Welcome back to another "What If?" Wednesday, where we'll continue to look at a moment in Nationals history that could have had significant ramifications if it had turned out differently. Today, we'll look back to the final weekend of the 2008 season, and what it meant for the 2009 draft.
Heading into the final four games of 2008, the Nationals were on track to have the second pick in the 2009 draft, a game ahead (or behind) the Mariners in the major league standings. But then their home finale against the Marlins got rained out, ensuring they wouldn't end up tied with Seattle for the worst record in the majors. And then as the Nationals went to Philadelphia for the final three games, the Mariners traveled south to Oakland for a series with the Athletics.
The Nationals did their part in dramatic fashion, falling in three straight games to the Phillies, who clinched the division against the Nationals for the second consecutive season. On the final day of the season, general manager Jim Bowden fired all of manager Manny Acta's coaches except pitching coach Randy St. Claire, wrapping up a 59-102 season with a thud.
As for the Mariners? They were sitting in good position for the No. 1 overall pick, largely because they'd gotten swept at home in June on the weekend before manager John McLaren got fired. But interim manager Jim Riggleman helped the team pick things up slightly in the second half, going 36-54 after McLaren's 25-47 start. And on the last weekend of the season, as the Nationals skidded to six losses in their last seven games, Riggleman led the Mariners to a sweep of the A's as they won their way right out of the No. 1 pick.
(The Nationals, of course, had dispatched the Padres - the other team in the running for the top pick - a week before by losing three games to San Diego at home. At the time, Bowden said the team was trying to win every game, before adding on the top pick, "Do we think about it? Sure, you think about it.")
Why was there so much intrigue about the race for the top pick - besides a trio of media contingents looking for something to talk about in the last days of a lost season? Well, the player sitting at the top of the draft was none other than Stephen Strasburg, the San Diego State right-hander who had become a sensation before the beginning of his sophomore year thanks to a run with the 2008 U.S. Olympic team. Strasburg - who was playing for Tony Gwynn in college and played for Davey Johnson in the Olympics - had the potential to be a transformational pitcher, a once-in-a-generation ace that could lift a team to prominence. And of course, he'd grown up a Padres fan, but the Nationals essentially took care of his chance to stay at home the weekend before.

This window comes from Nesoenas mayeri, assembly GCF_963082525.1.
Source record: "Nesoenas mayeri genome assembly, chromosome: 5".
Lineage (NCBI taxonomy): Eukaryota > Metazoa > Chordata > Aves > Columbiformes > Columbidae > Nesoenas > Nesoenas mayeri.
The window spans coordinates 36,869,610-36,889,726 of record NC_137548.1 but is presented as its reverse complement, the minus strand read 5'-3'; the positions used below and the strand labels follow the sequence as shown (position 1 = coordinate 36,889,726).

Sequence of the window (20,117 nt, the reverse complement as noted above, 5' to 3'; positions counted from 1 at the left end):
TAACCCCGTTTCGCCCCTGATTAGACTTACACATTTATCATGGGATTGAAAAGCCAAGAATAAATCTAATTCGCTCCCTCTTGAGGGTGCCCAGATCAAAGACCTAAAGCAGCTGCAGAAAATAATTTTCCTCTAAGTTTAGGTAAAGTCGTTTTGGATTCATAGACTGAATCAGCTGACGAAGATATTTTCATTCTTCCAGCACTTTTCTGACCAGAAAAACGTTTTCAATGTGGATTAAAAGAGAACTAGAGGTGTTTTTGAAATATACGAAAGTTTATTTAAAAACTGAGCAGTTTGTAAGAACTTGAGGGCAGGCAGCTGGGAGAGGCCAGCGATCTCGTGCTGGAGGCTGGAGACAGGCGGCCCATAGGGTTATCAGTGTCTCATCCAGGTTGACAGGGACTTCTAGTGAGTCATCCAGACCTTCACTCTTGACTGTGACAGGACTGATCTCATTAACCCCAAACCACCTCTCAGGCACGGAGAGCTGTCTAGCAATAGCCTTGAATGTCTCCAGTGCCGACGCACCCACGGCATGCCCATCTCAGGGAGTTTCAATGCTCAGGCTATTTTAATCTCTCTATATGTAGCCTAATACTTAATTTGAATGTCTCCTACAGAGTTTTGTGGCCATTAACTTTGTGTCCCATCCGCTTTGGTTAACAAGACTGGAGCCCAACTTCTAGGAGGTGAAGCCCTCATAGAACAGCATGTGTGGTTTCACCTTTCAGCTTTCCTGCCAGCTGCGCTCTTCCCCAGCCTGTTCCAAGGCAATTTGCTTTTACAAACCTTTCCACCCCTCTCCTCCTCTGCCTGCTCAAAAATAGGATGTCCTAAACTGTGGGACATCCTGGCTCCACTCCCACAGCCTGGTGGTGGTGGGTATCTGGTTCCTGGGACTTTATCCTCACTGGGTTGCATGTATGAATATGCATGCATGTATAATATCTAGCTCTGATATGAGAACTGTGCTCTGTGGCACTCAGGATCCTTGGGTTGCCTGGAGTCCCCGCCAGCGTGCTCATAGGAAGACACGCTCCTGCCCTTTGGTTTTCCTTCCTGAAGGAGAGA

His shot to stay on the West Coast went away in the last weekend of the season, as the Nationals slipped to the worst record in the game and guaranteed themselves a shot at Strasburg. In a twist of fate, Riggleman wound up as the team's manager a month after the Nationals took Strasburg in 2009, and Johnson was reunited with Strasburg this fall after Riggleman resigned and he took over.
But what if the Mariners hadn't swept the Athletics that weekend? Had they lost all three games, they would have finished 58-104, 1 1/2 games worse than the Nationals. And had they won one game, they would have been a half-game worse. Presumably, the Mariners would have taken Strasburg, and the Nationals would have been left to choose between the other players that went at the top of the first round that year - Dustin Ackley, Donovan Tate, Tony Sanchez and Matthew Hobgood.
The only player that's done much in that group, so far, is Ackley. There are players who went lower in the top 10 (Mike Leake and Mike Minor) who have made it to the majors, but Ackley was the consensus No. 2 in that draft and he presumably would have been the pick. He could have been at second base for the Nationals, which obviously would have changed their future, since Ian Desmond didn't come to the majors until the end of the 2009 season. Had Ackley been in the plans and Desmond had locked down the shortstop position, Danny Espinosa might not have wound up at second base - or he might have gotten a shot to supplant Desmond at short.
More importantly, though, the Nationals would have still been looking for the ace at the top of their rotation. Jordan Zimmermann's elbow would give out six weeks after they took Strasburg, and though he came back strong, the Nationals' rotation looks so appealing for the future because he is paired with Strasburg. There's no doubt that for all of Zimmermann's gifts, Strasburg is a supreme talent, and the Nationals plan to build around him for years. If not for a spirited weekend from their future manager on the opposite coast at the end of 2008, they might never have gotten that chance.
I'm curious what you think would have happened if the Nationals hadn't wound up with the No. 1 pick in 2009. Would they have taken Ackley? Would it have worked? How would their pitching staff and their middle infield look at this point? Leave your thoughts in the comments section and let me know.
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